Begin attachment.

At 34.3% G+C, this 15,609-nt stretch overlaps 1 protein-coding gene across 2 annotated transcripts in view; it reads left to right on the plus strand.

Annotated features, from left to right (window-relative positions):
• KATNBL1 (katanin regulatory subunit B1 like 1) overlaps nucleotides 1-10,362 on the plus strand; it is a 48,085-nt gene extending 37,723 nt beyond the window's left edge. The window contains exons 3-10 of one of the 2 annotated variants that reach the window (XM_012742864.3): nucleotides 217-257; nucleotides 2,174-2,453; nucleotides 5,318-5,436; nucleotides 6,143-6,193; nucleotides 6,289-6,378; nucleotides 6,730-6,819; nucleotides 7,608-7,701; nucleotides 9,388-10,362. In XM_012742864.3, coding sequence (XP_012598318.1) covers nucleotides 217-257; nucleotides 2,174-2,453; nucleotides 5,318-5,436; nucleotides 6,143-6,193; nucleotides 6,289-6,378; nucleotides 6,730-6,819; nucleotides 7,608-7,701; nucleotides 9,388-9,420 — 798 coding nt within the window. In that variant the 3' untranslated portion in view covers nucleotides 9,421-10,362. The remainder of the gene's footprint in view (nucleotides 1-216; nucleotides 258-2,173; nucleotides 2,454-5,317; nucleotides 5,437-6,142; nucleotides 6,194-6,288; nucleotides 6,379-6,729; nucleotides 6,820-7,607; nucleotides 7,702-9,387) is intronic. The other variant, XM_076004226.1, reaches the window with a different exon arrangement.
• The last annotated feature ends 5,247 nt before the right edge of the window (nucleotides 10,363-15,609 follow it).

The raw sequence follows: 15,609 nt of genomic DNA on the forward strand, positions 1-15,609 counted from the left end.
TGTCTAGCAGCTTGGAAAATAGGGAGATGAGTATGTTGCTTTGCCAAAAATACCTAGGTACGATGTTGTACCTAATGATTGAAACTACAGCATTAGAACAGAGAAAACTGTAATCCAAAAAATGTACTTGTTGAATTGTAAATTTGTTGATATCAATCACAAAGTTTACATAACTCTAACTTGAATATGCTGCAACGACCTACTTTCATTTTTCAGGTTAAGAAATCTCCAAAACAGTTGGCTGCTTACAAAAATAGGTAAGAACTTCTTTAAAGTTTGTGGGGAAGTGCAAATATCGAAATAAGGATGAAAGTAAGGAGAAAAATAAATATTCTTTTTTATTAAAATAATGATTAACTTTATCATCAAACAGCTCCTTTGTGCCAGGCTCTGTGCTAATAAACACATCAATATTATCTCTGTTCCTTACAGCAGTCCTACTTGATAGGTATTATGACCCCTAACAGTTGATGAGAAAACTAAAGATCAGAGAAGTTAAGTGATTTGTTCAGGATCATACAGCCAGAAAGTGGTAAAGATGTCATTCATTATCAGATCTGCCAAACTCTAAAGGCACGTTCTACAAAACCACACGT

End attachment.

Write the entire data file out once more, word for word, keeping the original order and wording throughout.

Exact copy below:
At 34.3% G+C, this 15,609-nt stretch overlaps 1 protein-coding gene across 2 annotated transcripts in view; it reads left to right on the plus strand.

Annotated features, from left to right (window-relative positions):
• KATNBL1 (katanin regulatory subunit B1 like 1) overlaps nucleotides 1-10,362 on the plus strand; it is a 48,085-nt gene extending 37,723 nt beyond the window's left edge. The window contains exons 3-10 of one of the 2 annotated variants that reach the window (XM_012742864.3): nucleotides 217-257; nucleotides 2,174-2,453; nucleotides 5,318-5,436; nucleotides 6,143-6,193; nucleotides 6,289-6,378; nucleotides 6,730-6,819; nucleotides 7,608-7,701; nucleotides 9,388-10,362. In XM_012742864.3, coding sequence (XP_012598318.1) covers nucleotides 217-257; nucleotides 2,174-2,453; nucleotides 5,318-5,436; nucleotides 6,143-6,193; nucleotides 6,289-6,378; nucleotides 6,730-6,819; nucleotides 7,608-7,701; nucleotides 9,388-9,420 — 798 coding nt within the window. In that variant the 3' untranslated portion in view covers nucleotides 9,421-10,362. The remainder of the gene's footprint in view (nucleotides 1-216; nucleotides 258-2,173; nucleotides 2,454-5,317; nucleotides 5,437-6,142; nucleotides 6,194-6,288; nucleotides 6,379-6,729; nucleotides 6,820-7,607; nucleotides 7,702-9,387) is intronic. The other variant, XM_076004226.1, reaches the window with a different exon arrangement.
• The last annotated feature ends 5,247 nt before the right edge of the window (nucleotides 10,363-15,609 follow it).

The raw sequence follows: 15,609 nt of genomic DNA on the forward strand, positions 1-15,609 counted from the left end.
TGTCTAGCAGCTTGGAAAATAGGGAGATGAGTATGTTGCTTTGCCAAAAATACCTAGGTACGATGTTGTACCTAATGATTGAAACTACAGCATTAGAACAGAGAAAACTGTAATCCAAAAAATGTACTTGTTGAATTGTAAATTTGTTGATATCAATCACAAAGTTTACATAACTCTAACTTGAATATGCTGCAACGACCTACTTTCATTTTTCAGGTTAAGAAATCTCCAAAACAGTTGGCTGCTTACAAAAATAGGTAAGAACTTCTTTAAAGTTTGTGGGGAAGTGCAAATATCGAAATAAGGATGAAAGTAAGGAGAAAAATAAATATTCTTTTTTATTAAAATAATGATTAACTTTATCATCAAACAGCTCCTTTGTGCCAGGCTCTGTGCTAATAAACACATCAATATTATCTCTGTTCCTTACAGCAGTCCTACTTGATAGGTATTATGACCCCTAACAGTTGATGAGAAAACTAAAGATCAGAGAAGTTAAGTGATTTGTTCAGGATCATACAGCCAGAAAGTGGTAAAGATGTCATTCATTATCAGATCTGCCAAACTCTAAAGGCACGTTCTACAAAACCACACGT